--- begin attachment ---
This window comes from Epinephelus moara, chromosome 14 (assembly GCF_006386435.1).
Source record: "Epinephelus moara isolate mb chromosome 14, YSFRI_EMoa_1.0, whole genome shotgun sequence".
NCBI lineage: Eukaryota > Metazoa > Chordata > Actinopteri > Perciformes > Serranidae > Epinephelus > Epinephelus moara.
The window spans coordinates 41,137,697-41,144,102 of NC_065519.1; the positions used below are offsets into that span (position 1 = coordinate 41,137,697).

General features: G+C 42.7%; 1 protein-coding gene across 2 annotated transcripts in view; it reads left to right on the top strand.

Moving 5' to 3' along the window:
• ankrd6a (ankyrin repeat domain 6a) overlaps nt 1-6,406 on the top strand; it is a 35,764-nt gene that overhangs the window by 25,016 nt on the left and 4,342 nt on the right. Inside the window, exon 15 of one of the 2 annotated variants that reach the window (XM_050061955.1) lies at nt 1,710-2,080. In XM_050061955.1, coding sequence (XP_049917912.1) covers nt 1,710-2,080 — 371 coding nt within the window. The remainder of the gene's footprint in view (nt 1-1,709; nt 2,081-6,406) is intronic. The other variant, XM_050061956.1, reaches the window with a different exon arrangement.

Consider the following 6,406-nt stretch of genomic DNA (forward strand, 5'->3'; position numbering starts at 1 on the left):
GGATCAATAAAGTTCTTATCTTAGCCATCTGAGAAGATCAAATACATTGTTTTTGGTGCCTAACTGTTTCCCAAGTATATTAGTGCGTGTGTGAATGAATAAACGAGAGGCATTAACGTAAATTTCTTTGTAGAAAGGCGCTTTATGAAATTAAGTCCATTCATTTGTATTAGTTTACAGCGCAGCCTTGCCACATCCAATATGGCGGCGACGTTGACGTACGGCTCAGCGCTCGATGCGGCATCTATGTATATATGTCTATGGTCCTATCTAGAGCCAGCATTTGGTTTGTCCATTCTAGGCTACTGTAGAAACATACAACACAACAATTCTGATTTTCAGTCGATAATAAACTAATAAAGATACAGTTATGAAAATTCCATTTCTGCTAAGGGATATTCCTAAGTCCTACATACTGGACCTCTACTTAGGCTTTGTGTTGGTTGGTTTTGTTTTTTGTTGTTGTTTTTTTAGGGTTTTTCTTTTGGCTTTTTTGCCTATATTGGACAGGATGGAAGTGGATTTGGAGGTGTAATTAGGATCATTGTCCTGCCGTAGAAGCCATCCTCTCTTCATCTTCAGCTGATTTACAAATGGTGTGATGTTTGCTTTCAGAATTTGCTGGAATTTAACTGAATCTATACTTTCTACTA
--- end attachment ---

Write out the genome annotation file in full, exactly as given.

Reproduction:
This window comes from Epinephelus moara, chromosome 14 (assembly GCF_006386435.1).
Source record: "Epinephelus moara isolate mb chromosome 14, YSFRI_EMoa_1.0, whole genome shotgun sequence".
NCBI lineage: Eukaryota > Metazoa > Chordata > Actinopteri > Perciformes > Serranidae > Epinephelus > Epinephelus moara.
The window spans coordinates 41,137,697-41,144,102 of NC_065519.1; the positions used below are offsets into that span (position 1 = coordinate 41,137,697).

General features: G+C 42.7%; 1 protein-coding gene across 2 annotated transcripts in view; it reads left to right on the top strand.

Moving 5' to 3' along the window:
• ankrd6a (ankyrin repeat domain 6a) overlaps nt 1-6,406 on the top strand; it is a 35,764-nt gene that overhangs the window by 25,016 nt on the left and 4,342 nt on the right. Inside the window, exon 15 of one of the 2 annotated variants that reach the window (XM_050061955.1) lies at nt 1,710-2,080. In XM_050061955.1, coding sequence (XP_049917912.1) covers nt 1,710-2,080 — 371 coding nt within the window. The remainder of the gene's footprint in view (nt 1-1,709; nt 2,081-6,406) is intronic. The other variant, XM_050061956.1, reaches the window with a different exon arrangement.

Consider the following 6,406-nt stretch of genomic DNA (forward strand, 5'->3'; position numbering starts at 1 on the left):
GGATCAATAAAGTTCTTATCTTAGCCATCTGAGAAGATCAAATACATTGTTTTTGGTGCCTAACTGTTTCCCAAGTATATTAGTGCGTGTGTGAATGAATAAACGAGAGGCATTAACGTAAATTTCTTTGTAGAAAGGCGCTTTATGAAATTAAGTCCATTCATTTGTATTAGTTTACAGCGCAGCCTTGCCACATCCAATATGGCGGCGACGTTGACGTACGGCTCAGCGCTCGATGCGGCATCTATGTATATATGTCTATGGTCCTATCTAGAGCCAGCATTTGGTTTGTCCATTCTAGGCTACTGTAGAAACATACAACACAACAATTCTGATTTTCAGTCGATAATAAACTAATAAAGATACAGTTATGAAAATTCCATTTCTGCTAAGGGATATTCCTAAGTCCTACATACTGGACCTCTACTTAGGCTTTGTGTTGGTTGGTTTTGTTTTTTGTTGTTGTTTTTTTAGGGTTTTTCTTTTGGCTTTTTTGCCTATATTGGACAGGATGGAAGTGGATTTGGAGGTGTAATTAGGATCATTGTCCTGCCGTAGAAGCCATCCTCTCTTCATCTTCAGCTGATTTACAAATGGTGTGATGTTTGCTTTCAGAATTTGCTGGAATTTAACTGAATCTATACTTTCTACTA